The only thing that seemed logical, other than finding the local police, was to tell the band to make an announcement. On my way back to the dance-floor, I saw a woman in a red dress emerge from the bathroom. Relieved and feeling stupid, I rushed over. Every man stared as she sashayed her way across the floor. The strobe light obscured most of her features until she was inches from my face.

When she wrapped her arms around me, she mumbled the same Springsteen lyrics in tired, accent-tinted English:

Hey little girl, is your daddy home?

Did he go away and leave you all alone? Mhmm

I got a bad desire

Oh-oh-oh, I’m on fire

When she pulled away, it was clear to me that this woman was not my wife. Something about her very presence suggested she was someone else.

Her face and body looked the same. Emma’s dark blonde hair was still dyed black, with bits of it still sticking out from her roots. She kissed me with that same rebellious, plien de vie energy.

But her eyes were blue. She held an unlit menthol cigarette in her hand. There was a long scar along the side of her thigh that was not there a moment before.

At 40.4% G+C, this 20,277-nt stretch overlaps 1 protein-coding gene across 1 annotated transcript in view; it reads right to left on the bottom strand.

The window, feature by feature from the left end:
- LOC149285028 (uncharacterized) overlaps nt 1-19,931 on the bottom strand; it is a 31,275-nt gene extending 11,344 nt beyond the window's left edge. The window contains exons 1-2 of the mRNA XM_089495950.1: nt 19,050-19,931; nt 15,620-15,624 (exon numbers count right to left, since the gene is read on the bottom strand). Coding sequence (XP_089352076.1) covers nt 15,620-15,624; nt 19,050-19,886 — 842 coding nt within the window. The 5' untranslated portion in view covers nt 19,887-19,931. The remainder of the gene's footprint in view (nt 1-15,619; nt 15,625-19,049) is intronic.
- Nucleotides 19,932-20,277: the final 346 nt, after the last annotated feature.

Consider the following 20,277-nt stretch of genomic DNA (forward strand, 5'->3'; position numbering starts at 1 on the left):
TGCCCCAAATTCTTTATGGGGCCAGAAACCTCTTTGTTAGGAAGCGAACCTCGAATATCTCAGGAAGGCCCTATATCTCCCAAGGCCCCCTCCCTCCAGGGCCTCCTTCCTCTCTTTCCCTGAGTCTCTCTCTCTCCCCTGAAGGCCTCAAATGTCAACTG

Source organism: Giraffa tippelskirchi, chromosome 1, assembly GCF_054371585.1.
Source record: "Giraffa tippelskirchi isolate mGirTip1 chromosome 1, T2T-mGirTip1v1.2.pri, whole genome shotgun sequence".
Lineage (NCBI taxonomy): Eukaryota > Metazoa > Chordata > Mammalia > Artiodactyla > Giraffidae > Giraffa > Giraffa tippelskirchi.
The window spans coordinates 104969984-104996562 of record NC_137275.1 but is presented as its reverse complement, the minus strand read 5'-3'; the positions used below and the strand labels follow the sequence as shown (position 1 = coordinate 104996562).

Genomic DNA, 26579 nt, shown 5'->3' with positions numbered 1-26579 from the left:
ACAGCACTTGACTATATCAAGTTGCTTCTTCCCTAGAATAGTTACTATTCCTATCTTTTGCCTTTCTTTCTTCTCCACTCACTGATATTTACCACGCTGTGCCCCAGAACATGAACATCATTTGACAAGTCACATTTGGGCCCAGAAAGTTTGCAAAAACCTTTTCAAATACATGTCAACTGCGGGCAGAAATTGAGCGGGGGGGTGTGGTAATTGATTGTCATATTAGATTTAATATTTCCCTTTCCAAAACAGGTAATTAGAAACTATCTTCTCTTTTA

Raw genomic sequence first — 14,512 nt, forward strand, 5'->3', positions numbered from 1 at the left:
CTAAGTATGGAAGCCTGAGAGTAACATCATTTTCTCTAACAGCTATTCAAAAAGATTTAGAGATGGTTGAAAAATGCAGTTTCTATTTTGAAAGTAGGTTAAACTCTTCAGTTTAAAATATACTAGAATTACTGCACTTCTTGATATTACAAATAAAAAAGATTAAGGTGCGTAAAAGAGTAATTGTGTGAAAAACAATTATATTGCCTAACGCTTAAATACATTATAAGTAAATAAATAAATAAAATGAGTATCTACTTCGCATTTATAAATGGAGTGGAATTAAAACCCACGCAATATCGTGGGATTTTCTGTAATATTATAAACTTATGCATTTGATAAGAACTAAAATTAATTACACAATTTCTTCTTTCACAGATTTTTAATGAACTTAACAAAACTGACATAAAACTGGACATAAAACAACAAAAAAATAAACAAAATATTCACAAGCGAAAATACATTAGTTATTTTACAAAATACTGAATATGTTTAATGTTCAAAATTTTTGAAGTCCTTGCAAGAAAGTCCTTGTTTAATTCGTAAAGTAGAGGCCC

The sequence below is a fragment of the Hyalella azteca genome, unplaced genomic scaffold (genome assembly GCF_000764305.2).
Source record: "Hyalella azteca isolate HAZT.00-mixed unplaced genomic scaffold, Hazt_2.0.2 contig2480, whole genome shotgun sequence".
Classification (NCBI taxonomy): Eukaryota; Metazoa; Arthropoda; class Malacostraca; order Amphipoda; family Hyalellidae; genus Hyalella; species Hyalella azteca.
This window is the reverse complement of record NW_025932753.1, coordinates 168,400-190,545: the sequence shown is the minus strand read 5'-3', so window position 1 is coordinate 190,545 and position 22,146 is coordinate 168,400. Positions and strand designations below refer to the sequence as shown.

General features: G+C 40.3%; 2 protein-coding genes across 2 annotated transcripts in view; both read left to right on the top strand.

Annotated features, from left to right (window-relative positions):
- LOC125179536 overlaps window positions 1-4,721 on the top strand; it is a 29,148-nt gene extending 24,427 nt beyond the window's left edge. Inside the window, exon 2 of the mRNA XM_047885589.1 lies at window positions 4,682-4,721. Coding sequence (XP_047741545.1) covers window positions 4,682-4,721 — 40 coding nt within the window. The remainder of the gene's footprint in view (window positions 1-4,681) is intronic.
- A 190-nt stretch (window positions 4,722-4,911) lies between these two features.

I hit her with a million questions in a minute. About the sudden change in smokes. About her disappearance and the scar. About the color of her eyes. But, Emma claimed the pack was new. She said she was only in the bathroom a moment. She was actually insulted that she had to insist her eyes were blue the whole time. I asked personal things, about how we met, about our marriage. But this woman knew the answer to every question.

A week later, I’m still suspicious.

We’re home, now. Last night, Emma talked in her sleep quite a bit. She woke up sweating with a scream around 3:30 in the morning. After groggily getting up to meet her now wild blue eyes, she confirmed my suspicions, with one flirtatious line, for the last time.

Let’s go somewhere different for our honeymoon. I want to make a new memory with you.

My wife and I are travel addicts. Were. Used to be.

I’m still not sure of the proper tense.